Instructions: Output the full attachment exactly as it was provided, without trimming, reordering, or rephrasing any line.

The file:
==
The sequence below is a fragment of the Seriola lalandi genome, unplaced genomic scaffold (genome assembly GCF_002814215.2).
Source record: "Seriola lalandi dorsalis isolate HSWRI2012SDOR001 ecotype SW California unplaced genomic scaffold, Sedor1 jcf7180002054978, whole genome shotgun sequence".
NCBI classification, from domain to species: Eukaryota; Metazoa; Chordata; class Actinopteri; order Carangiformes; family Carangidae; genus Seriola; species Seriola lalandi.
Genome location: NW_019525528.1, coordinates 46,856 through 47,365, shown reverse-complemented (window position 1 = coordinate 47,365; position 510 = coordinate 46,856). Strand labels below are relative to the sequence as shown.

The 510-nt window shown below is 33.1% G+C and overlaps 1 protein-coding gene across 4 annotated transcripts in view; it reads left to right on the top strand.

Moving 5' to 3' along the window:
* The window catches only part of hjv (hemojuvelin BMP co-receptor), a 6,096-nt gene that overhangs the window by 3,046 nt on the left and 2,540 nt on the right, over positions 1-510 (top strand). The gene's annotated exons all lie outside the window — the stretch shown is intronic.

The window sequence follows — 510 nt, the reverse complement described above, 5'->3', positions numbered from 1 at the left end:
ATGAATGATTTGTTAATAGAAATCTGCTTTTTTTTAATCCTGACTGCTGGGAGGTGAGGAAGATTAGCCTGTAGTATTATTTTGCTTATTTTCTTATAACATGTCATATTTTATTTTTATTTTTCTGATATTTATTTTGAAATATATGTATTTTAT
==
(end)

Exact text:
The sequence below is a fragment of the Seriola lalandi genome, unplaced genomic scaffold (genome assembly GCF_002814215.2).
Source record: "Seriola lalandi dorsalis isolate HSWRI2012SDOR001 ecotype SW California unplaced genomic scaffold, Sedor1 jcf7180002054978, whole genome shotgun sequence".
NCBI classification, from domain to species: Eukaryota; Metazoa; Chordata; class Actinopteri; order Carangiformes; family Carangidae; genus Seriola; species Seriola lalandi.
Genome location: NW_019525528.1, coordinates 46,856 through 47,365, shown reverse-complemented (window position 1 = coordinate 47,365; position 510 = coordinate 46,856). Strand labels below are relative to the sequence as shown.

The 510-nt window shown below is 33.1% G+C and overlaps 1 protein-coding gene across 4 annotated transcripts in view; it reads left to right on the top strand.

Moving 5' to 3' along the window:
* The window catches only part of hjv (hemojuvelin BMP co-receptor), a 6,096-nt gene that overhangs the window by 3,046 nt on the left and 2,540 nt on the right, over positions 1-510 (top strand). The gene's annotated exons all lie outside the window — the stretch shown is intronic.

The window sequence follows — 510 nt, the reverse complement described above, 5'->3', positions numbered from 1 at the left end:
ATGAATGATTTGTTAATAGAAATCTGCTTTTTTTTAATCCTGACTGCTGGGAGGTGAGGAAGATTAGCCTGTAGTATTATTTTGCTTATTTTCTTATAACATGTCATATTTTATTTTTATTTTTCTGATATTTATTTTGAAATATATGTATTTTAT